Recently I saw in a job advertisement a statement to the effect that applicants should have ‘a flare for’ (some part of the job). Three thoughts: 1) This is the wrong word – it should be flair. A flair is a talent or aptitude; a flare is a burst of light. 2) Is is very easy to type the wrong homophone instead of the right one, especially when the two are the same part of speech (here, nouns) and there is some overlap in meaning (a person with a flair might be described as ‘bright’). 3) Someone in the company should have spotted this before the ad was posted. (I wonder if pointing out the typo is part of the application procedure, or whether I would look like a smart-alec if I did.)
Soon after, in the automatically-generated subtitles of a job-skills video, I read the phrase ‘your roll’ (in the company). Again, it’s wrong, but the issue here goes beyond human error to the programming of automatically-generated subtitles, which I know very little about. Google N-grams shows that role is far more common than roll, so it should be the default choice of an auto-subtitler.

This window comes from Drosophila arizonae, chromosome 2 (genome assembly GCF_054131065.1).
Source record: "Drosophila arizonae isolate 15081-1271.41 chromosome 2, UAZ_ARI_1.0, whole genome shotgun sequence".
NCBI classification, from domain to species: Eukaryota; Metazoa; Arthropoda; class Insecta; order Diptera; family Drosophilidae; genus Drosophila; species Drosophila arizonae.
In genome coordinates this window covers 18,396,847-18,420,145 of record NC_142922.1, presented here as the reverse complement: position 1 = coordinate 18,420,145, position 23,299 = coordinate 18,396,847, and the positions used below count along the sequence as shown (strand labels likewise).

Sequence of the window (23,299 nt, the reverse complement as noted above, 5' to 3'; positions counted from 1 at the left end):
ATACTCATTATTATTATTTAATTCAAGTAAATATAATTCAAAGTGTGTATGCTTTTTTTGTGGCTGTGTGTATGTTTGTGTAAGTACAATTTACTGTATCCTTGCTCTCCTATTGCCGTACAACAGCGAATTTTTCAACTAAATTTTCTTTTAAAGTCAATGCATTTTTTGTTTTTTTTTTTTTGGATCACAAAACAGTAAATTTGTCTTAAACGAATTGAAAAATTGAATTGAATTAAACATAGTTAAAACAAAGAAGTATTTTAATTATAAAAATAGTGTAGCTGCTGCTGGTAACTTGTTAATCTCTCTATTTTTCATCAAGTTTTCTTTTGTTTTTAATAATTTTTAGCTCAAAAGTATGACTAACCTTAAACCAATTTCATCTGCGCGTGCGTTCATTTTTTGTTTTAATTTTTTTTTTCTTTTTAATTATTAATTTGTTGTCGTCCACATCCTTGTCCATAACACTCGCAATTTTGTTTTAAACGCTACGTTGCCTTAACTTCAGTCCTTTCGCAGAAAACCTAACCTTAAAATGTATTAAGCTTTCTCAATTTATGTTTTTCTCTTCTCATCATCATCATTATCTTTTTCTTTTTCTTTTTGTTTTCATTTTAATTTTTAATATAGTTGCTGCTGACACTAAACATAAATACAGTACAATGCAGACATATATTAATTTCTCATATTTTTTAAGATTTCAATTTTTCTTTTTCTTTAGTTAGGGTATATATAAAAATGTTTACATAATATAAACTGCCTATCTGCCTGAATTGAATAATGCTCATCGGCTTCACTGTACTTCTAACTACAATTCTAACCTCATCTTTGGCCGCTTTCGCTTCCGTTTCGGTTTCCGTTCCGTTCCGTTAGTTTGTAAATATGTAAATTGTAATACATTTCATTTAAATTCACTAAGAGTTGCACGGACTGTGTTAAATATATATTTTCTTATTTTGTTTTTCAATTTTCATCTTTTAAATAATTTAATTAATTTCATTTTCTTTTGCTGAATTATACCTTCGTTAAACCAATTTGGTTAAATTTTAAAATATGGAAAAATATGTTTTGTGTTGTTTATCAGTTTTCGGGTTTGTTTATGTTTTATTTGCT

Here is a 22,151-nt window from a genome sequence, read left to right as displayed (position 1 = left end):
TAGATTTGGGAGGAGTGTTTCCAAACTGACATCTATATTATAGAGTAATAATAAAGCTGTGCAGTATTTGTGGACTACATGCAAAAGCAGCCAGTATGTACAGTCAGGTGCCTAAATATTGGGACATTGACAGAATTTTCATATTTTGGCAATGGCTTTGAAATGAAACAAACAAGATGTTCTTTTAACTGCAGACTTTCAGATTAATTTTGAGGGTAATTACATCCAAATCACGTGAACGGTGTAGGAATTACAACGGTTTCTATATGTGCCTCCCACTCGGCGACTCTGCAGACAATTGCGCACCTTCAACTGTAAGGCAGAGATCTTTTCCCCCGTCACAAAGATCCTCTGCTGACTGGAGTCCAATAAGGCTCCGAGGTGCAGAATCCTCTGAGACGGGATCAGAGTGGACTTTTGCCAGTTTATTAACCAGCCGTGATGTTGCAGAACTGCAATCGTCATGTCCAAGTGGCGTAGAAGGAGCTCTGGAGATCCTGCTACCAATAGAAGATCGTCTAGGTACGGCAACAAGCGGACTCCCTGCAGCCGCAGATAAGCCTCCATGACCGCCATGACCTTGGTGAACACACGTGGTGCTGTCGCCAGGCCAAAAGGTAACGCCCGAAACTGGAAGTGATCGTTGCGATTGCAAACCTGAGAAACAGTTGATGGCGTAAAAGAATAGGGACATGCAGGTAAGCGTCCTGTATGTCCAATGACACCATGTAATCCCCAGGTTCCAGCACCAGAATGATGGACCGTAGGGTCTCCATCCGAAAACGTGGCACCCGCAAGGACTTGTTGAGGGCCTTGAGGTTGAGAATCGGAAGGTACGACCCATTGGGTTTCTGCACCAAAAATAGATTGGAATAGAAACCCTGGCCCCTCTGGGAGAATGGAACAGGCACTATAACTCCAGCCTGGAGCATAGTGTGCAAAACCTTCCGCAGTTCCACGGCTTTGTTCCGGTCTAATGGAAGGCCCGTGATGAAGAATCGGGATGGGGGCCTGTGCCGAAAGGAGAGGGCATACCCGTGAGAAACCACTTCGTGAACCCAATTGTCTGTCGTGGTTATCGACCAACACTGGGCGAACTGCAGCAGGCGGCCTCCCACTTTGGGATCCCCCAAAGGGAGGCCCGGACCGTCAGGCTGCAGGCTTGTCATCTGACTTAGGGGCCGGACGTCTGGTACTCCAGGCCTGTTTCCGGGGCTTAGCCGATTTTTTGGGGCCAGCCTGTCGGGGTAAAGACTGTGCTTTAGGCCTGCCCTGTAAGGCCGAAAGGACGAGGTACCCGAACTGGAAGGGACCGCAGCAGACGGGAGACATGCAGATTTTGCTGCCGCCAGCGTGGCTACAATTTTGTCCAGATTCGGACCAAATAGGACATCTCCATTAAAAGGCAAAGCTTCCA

English has many pairs (or trios, quartets etc) of homophones, words pronounced the same but differing in meaning, usually spelled differently. It is impossible to compile a complete list, because of pronunciation mergers and splits in different parts of the English-speaking world: for me (speaking more-or-less standard Australian English), marry, merry and Mary are not homophones, but floor and flaw are.
In the case of flair/flare, the meaning is clear, and people watching and listening to the video wouldn’t necessarily read the subtitles. But sometimes accidentally using the wrong spelling (or even deliberately choosing it because you think it’s the right one) can drastically alter (ha! I first typed altar) the meaning. The internet is full of tweets, Facebook posts etc saying that someone had just finished ‘rapping’ the Christmas presents, or even ‘raping’ them (which changes the pronunciation as well as the meaning). Indeed, one person had just finished ‘raping’ her little brother, complete with a picture of him covered in paper and ribbons.
Words do not even have to be pronounced the same: the internet is also full of tweets, Facebook posts etc saying that someone loves the smell of their boyfriend’s ‘colon’. Fair enough, cologne is not an obvious spelling, but if you’re going to mis-spell it, at least type colone.